Magnolia Mixed-Use

Magnolia Mixed-Use

As a participant in Seattle’s Living Building Pilot (LBP) program, this project will conserve natural resources and will be one the healthiest buildings in our region. Located in Seattle’s Magnolia Village, it will be the first Living Buildings in the United States to have a grocery store with multifamily above, with six floors of condominium residences over the ground-level store.

The City of Seattle’s LBP program is comprised of stringent energy and water requirements on top of Living Building Challenge (LBC) petal certification.

Energy: The City requires the building to be 25 percent more energy efficient than the Seattle Energy Code (SEC). Strategies to achieve this efficiency include solar panels on the roof and energy savings from recycling heat generated from the grocery store refrigeration system. This recycled heat will be used to heat as well as cool the condominium homes, grocery store, and to provide hot water.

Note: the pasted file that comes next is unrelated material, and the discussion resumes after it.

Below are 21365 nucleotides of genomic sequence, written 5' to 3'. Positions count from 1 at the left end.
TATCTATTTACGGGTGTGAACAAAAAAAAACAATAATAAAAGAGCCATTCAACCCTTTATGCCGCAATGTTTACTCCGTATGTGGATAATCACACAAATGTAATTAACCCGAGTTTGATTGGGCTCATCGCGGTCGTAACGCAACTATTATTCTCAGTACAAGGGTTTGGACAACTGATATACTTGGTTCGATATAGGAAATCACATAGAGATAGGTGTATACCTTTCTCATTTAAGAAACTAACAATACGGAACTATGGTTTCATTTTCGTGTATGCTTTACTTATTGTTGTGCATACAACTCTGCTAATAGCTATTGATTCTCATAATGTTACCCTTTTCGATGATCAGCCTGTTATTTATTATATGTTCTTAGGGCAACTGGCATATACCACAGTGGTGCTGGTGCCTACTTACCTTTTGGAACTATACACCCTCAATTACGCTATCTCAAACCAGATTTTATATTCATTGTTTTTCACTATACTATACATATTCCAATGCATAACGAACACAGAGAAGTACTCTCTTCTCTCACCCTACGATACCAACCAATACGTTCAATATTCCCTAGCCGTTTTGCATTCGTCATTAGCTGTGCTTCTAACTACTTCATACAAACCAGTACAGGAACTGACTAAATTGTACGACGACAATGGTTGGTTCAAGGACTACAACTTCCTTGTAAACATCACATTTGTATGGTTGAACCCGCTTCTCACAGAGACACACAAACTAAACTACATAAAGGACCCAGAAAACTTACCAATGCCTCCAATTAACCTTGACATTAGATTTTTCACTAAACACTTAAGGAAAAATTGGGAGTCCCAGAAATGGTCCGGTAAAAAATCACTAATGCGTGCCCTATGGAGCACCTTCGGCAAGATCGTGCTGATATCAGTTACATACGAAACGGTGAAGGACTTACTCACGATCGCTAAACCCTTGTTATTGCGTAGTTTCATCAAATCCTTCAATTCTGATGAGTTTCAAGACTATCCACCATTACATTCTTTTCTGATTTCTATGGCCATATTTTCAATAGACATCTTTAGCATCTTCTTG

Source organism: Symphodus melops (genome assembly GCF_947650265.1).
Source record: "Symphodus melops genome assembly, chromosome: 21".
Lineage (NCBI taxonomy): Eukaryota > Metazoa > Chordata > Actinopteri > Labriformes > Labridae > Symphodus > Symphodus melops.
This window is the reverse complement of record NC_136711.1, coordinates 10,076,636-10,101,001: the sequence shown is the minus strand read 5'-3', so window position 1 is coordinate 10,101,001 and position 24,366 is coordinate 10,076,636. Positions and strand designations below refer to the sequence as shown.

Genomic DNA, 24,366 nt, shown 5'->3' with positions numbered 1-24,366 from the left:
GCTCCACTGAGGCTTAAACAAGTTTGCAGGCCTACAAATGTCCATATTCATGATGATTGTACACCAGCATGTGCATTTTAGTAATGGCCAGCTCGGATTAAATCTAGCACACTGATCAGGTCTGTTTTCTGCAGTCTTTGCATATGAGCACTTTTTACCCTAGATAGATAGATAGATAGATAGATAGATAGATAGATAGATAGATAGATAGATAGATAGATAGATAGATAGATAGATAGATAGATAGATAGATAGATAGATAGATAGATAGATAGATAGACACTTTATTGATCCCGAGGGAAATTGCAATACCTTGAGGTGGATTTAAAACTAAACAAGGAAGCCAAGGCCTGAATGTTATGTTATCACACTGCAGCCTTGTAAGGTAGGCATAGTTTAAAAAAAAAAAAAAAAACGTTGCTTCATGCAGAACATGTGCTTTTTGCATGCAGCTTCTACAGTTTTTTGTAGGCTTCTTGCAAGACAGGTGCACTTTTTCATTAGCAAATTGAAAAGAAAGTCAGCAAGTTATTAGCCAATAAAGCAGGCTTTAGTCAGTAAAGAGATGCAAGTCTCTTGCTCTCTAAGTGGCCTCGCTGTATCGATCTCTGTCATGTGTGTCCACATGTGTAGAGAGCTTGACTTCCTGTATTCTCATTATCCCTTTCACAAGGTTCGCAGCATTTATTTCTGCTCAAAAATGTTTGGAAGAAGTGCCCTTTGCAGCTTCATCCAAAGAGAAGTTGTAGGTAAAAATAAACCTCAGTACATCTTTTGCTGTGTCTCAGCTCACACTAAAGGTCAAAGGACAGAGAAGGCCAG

Water: The City requires using non-potable water for all toilet flushing, irrigation, and non-human uses. To achieve this, the building will take advantage of groundwater found 8-10 feet below grade at this valley site. Rushing is developing the design of a combined greywater and ground water reuse system to serve all these non-potable water demands. Based on Rushing’s water harvesting study, an estimated 1.1 million gallons of potable water will be saved every year. That savings represents more than 33 percent of the anticipated annual potable water demand for the building if it were not a Living Building.

LBP Petal Certification: The project is pursuing three LBC petals: Materials, Health & Happiness, and Beauty. The Materials petal requires all building and finish materials to be non-toxic. This involves deep review of every ingredient in all building products to ensure the “red list” chemicals (materials that cause negative health impacts) are not used.

Health & Happiness and Beauty petals are focused on biophilic design. The team engaged in biophilic design workshops to identify key design measures that will benefit human health and connect people to nature.